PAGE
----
Recap and thoughts on Malcolm Gladwell’s ending keynote

Attendees of Atlassian’s Team ’21 user group conference got to hear Malcolm Gladwell’s storytelling around how work is changing. It is not surprising that his theme is the same we have all been living with since 2020, but he stressed that now is a perfect time to get leadership right.

There is a lot to unpack from his keynote, and this will be a long post. If Atlassian posts the video, I will update this post with a link to it. Commenting below, or subscribing to our newsletter, will alert you if this post is updated.

Why this is the perfect time to think about this

“Never let a good crisis go to waste.” No need to debate the origins of this statement, it has been true for millennia. We’ve been through the biggest collective crisis that any of us should experience in our lifetimes. This proverb presents no better time to be applied than now. So, what can we expect as macro-level outcomes from the crisis?

One thing to expect is that the older workforce who can retire, will retire. Another expectation is that younger employees will not have a lot of patience for old ways of working. Finally, leaders will be leading a more dispersed workforce, and coordinating the work of that workforce will continue to change dramatically.

 

On to Malcolm’s stories

Malcolm describes two types of team structure: hierarchical and networked. Each has strengths and weaknesses, and each has a fit for the problems the team is trying to solve. However, there are significant generational differences in believing which is stronger. Let’s dive into his analogies for these two types of team structure.

Hierarchical teams

These teams put control at the top. A strong leader oversees a small team of strong lieutenants. Decision-making is centralized; nothing happens without the direction of the leadership. People below the leadership are disciplined. The central leadership team is a closed group, and admittance to the group is earned, if ever granted at all. A clear strategy is defined and reinforced through the entire team. Everyone knows their role, is well trained to execute, and only moves when told to.

Networked teams

These teams work without central direction, but form around a common idea. They may have someone, or a group of people, who are identified as the ideological leaders, but they do not have centralized direction. Subgroups can act with autonomy, sometimes in the form of a small hierarchy, and usually have a more firm direction or desired outcome for their subgroup. Subgroups, or entire network, can be shaped by anyone who can “sell” their ideology, but the subgroup or network is free to reject these ideas as well. Tactics can change to meet conditions, and it is ok to experiment.

 

How these team styles can be successful

Malcolm named the team styles based on what it takes for the team to be successful. Let’s dive into these names.

Characteristic Hierarchical “Strong-link Team” Networked “Weak-link Team”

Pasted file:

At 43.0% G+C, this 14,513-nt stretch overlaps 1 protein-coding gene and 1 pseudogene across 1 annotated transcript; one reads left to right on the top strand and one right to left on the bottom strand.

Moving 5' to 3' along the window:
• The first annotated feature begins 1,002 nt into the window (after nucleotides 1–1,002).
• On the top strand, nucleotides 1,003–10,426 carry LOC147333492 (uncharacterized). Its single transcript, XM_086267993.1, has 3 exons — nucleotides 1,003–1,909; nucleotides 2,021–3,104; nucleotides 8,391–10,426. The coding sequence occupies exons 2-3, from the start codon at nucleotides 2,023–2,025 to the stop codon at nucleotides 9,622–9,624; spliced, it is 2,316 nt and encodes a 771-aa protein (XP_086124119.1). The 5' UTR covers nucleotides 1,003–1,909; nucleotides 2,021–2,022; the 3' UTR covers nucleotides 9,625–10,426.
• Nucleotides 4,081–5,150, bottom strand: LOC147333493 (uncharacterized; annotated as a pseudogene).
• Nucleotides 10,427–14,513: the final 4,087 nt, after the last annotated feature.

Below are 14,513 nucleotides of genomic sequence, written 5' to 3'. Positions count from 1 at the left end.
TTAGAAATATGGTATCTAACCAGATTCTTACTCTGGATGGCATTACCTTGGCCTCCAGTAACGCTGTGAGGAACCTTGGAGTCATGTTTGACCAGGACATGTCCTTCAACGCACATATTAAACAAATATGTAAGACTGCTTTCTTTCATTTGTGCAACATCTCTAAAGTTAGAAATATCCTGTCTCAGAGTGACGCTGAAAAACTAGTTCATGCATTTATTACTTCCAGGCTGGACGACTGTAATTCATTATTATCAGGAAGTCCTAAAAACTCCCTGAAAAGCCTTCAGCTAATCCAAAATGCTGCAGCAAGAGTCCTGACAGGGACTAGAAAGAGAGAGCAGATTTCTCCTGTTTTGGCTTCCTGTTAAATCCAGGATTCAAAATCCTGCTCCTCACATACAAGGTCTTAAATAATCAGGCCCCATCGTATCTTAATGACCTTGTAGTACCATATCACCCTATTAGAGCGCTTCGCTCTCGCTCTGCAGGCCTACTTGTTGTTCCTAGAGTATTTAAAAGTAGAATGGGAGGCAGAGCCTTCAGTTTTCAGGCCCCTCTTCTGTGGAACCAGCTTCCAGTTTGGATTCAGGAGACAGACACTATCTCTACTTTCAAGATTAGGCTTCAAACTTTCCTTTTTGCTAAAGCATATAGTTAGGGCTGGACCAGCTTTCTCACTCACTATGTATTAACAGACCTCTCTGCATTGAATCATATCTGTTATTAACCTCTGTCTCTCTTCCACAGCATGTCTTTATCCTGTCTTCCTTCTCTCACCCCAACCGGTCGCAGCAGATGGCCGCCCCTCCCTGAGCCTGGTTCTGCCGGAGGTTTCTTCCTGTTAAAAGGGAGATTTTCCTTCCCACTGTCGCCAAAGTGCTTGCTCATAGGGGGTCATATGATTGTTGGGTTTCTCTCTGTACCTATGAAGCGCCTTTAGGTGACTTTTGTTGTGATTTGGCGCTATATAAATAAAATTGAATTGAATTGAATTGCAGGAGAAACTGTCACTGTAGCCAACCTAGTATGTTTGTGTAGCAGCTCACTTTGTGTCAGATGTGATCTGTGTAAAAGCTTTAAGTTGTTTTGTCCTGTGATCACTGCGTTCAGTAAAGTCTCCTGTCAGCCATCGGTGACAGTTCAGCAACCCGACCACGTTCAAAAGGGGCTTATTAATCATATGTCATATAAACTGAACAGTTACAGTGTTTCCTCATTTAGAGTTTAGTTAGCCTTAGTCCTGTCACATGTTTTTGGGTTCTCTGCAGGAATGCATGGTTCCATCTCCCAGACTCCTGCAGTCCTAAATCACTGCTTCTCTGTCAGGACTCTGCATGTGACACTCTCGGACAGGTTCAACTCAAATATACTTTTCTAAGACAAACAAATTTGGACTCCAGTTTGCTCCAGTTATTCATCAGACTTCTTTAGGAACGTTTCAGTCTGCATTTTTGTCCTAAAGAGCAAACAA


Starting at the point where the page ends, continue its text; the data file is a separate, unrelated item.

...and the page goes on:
Access to leadership circle Closed Open
Strategy Strongly defined, with an end in mind Defined, but definition of success is subject to change as conditions change
Requirements for team Disciplined, with specific training for roles Flexible, open to learning and experimentation on tactics
Decision-making Centralized Decentralized
View of self in team Know their role, know the mission, willing to play their part, penalties for misbehavior Know their skills, want to contribute to mission, feel equal to other “nodes” of the network
What it takes for success Skilled leadership and a few strong players. Below the top levels, players may fail as long as they do their job. All players must be strong, the team is only as strong as the weakest link.

 

Examples of these types of teams

Basketball vs. soccer

Strong-link teams prevail in basketball. Teams can be national champions with 3 strong players; the rest of the team has little effect on the outcome. Managing a basketball team can be reduced (almost) to selecting the 3 strongest players you can find, and then continually upgrade them with training or replacement.

Soccer is a weak-link sport. Goals are not made by the most skilled teams; rather, they are scored against teams that make mistakes. In soccer, a team can prevail if their weakest players are stronger than the weakest opposing players. A leadership strategy is to build the weakest players to be stronger than the competition’s weakest players.

Civil rights

The civil rights movement of the 1960’s was defined by the actions of a strong-link team. Martin Luther King, Jr. had worked with a small leadership team to define an acceptable outcome of their efforts – the civil rights legislation that was eventually passed. They studied their opponent (Bull Connor) and learned his weaknesses. They recruited protesters and trained them well, and defined tactics that would wear down their opposition. They picked the place of “battle” in Birmingham, AL, and planned for over a year before beginning their protests. As conditions on the ground changed, the central planning team moved to their next, pre-planned tactics. The performance of the strong players were pivotal in the outcome of creating the civil rights legislation that shaped the following 50 years of work and life for millions of people.